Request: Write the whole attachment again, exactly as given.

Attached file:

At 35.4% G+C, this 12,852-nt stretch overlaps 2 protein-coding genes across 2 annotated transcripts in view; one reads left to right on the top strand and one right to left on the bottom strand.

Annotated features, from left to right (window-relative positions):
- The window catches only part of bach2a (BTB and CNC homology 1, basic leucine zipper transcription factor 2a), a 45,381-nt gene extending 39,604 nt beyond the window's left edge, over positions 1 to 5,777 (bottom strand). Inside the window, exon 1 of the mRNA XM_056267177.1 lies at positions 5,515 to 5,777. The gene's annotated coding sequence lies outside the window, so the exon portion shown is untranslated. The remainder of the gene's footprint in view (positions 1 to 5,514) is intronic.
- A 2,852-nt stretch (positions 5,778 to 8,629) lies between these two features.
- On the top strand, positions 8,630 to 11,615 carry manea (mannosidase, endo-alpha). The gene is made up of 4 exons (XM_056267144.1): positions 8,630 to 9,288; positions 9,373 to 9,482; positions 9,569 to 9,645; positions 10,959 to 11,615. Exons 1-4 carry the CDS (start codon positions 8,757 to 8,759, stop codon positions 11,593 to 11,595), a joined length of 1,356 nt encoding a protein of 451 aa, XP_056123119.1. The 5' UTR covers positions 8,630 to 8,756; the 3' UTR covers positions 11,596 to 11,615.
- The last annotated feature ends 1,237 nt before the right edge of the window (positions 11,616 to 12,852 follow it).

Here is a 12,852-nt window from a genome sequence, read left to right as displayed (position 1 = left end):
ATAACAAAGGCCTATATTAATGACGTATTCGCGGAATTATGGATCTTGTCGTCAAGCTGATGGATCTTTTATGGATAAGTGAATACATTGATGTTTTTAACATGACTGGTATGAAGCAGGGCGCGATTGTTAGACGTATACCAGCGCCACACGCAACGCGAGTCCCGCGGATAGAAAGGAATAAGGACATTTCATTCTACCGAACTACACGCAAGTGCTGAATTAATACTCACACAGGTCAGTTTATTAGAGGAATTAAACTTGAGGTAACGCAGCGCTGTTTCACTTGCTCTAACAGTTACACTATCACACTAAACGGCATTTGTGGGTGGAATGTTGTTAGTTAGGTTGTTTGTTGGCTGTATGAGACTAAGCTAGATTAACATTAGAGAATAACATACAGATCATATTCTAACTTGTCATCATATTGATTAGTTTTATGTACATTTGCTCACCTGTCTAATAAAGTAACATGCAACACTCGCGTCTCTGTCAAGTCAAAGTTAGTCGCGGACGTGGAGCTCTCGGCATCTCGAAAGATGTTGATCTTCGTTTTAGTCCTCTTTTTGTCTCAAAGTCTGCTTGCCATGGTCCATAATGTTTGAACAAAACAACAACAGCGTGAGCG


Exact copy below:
At 35.4% G+C, this 12,852-nt stretch overlaps 2 protein-coding genes across 2 annotated transcripts in view; one reads left to right on the top strand and one right to left on the bottom strand.

Annotated features, from left to right (window-relative positions):
- The window catches only part of bach2a (BTB and CNC homology 1, basic leucine zipper transcription factor 2a), a 45,381-nt gene extending 39,604 nt beyond the window's left edge, over positions 1 to 5,777 (bottom strand). Inside the window, exon 1 of the mRNA XM_056267177.1 lies at positions 5,515 to 5,777. The gene's annotated coding sequence lies outside the window, so the exon portion shown is untranslated. The remainder of the gene's footprint in view (positions 1 to 5,514) is intronic.
- A 2,852-nt stretch (positions 5,778 to 8,629) lies between these two features.
- On the top strand, positions 8,630 to 11,615 carry manea (mannosidase, endo-alpha). The gene is made up of 4 exons (XM_056267144.1): positions 8,630 to 9,288; positions 9,373 to 9,482; positions 9,569 to 9,645; positions 10,959 to 11,615. Exons 1-4 carry the CDS (start codon positions 8,757 to 8,759, stop codon positions 11,593 to 11,595), a joined length of 1,356 nt encoding a protein of 451 aa, XP_056123119.1. The 5' UTR covers positions 8,630 to 8,756; the 3' UTR covers positions 11,596 to 11,615.
- The last annotated feature ends 1,237 nt before the right edge of the window (positions 11,616 to 12,852 follow it).

Here is a 12,852-nt window from a genome sequence, read left to right as displayed (position 1 = left end):
ATAACAAAGGCCTATATTAATGACGTATTCGCGGAATTATGGATCTTGTCGTCAAGCTGATGGATCTTTTATGGATAAGTGAATACATTGATGTTTTTAACATGACTGGTATGAAGCAGGGCGCGATTGTTAGACGTATACCAGCGCCACACGCAACGCGAGTCCCGCGGATAGAAAGGAATAAGGACATTTCATTCTACCGAACTACACGCAAGTGCTGAATTAATACTCACACAGGTCAGTTTATTAGAGGAATTAAACTTGAGGTAACGCAGCGCTGTTTCACTTGCTCTAACAGTTACACTATCACACTAAACGGCATTTGTGGGTGGAATGTTGTTAGTTAGGTTGTTTGTTGGCTGTATGAGACTAAGCTAGATTAACATTAGAGAATAACATACAGATCATATTCTAACTTGTCATCATATTGATTAGTTTTATGTACATTTGCTCACCTGTCTAATAAAGTAACATGCAACACTCGCGTCTCTGTCAAGTCAAAGTTAGTCGCGGACGTGGAGCTCTCGGCATCTCGAAAGATGTTGATCTTCGTTTTAGTCCTCTTTTTGTCTCAAAGTCTGCTTGCCATGGTCCATAATGTTTGAACAAAACAACAACAGCGTGAGCG